Payouts to Flight MH370 next-of-kin could reach hundreds of millions.
Law firms in Australia, Malaysia and America are suing Malaysian authorities and Boeing on behalf of families of the 239 on board.
Under international agreements families have two years to sue over air accidents and are eligible for around US$160,000 ($240,000) in compensation per passenger. The plane disappeared on March 8, 2014.
However, they can sue for more and Malaysia Airlines must prove it was not at fault. That could be a tough task as only a single wing part has been found.
Any damages would be paid by its insurer, Germany-based Allianz.
Other lawsuits are targeting Malaysia's aviation authorities and military for losing track of MH370. At least one is directed at Boeing.
More than people, nearly all Chinese, sued in New York in early February, according to a copy of their case.
MH370 carried 152 Chinese nationals. A Miami-based firm is handling lawsuits for nearly 200 next of kin from several countries, said lawyer Roy Altman.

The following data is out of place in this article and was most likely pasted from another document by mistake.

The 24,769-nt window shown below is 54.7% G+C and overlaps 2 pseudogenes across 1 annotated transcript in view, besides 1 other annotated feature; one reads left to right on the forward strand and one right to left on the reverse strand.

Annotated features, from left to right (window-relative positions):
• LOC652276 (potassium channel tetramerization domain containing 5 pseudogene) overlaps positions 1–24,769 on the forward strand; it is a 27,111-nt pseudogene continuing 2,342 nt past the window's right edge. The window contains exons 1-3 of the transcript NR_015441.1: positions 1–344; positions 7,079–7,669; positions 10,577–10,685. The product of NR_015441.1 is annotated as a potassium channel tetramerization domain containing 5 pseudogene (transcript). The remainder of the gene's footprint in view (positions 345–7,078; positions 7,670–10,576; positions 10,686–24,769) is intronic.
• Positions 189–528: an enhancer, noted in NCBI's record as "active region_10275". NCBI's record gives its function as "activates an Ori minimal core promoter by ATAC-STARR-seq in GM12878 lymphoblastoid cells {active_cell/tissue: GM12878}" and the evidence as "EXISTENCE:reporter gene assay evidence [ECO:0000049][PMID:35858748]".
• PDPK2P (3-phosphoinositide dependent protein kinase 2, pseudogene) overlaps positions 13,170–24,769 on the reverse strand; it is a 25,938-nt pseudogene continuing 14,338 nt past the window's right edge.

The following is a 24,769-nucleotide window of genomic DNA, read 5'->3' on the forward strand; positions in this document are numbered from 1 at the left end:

Some plaintiffs' lawyers report smooth negotiations for out-of-court settlements, and others complained of low offers from the Malaysian side.
Others complained that lawyers for the national carrier were threatening to have some cases struck out on grounds that a state-orchestrated rescue plan for the airline last year dissolved its previous holding company, Malaysia Air Systems (MAS). A successor holding company claims no liability for MH370.
Voice 370, an international next-of-kin network, called the move a "despicable act" to frustrate claims.
But the Malaysian administrator overseeing now-defunct MAS denied that. "No requests have been rejected," said Mohammad Faiz Azmi. Families accuse the airline and authorities of allowing MH370's disappearance through a slow, bungled response, withholding information, and treating families poorly.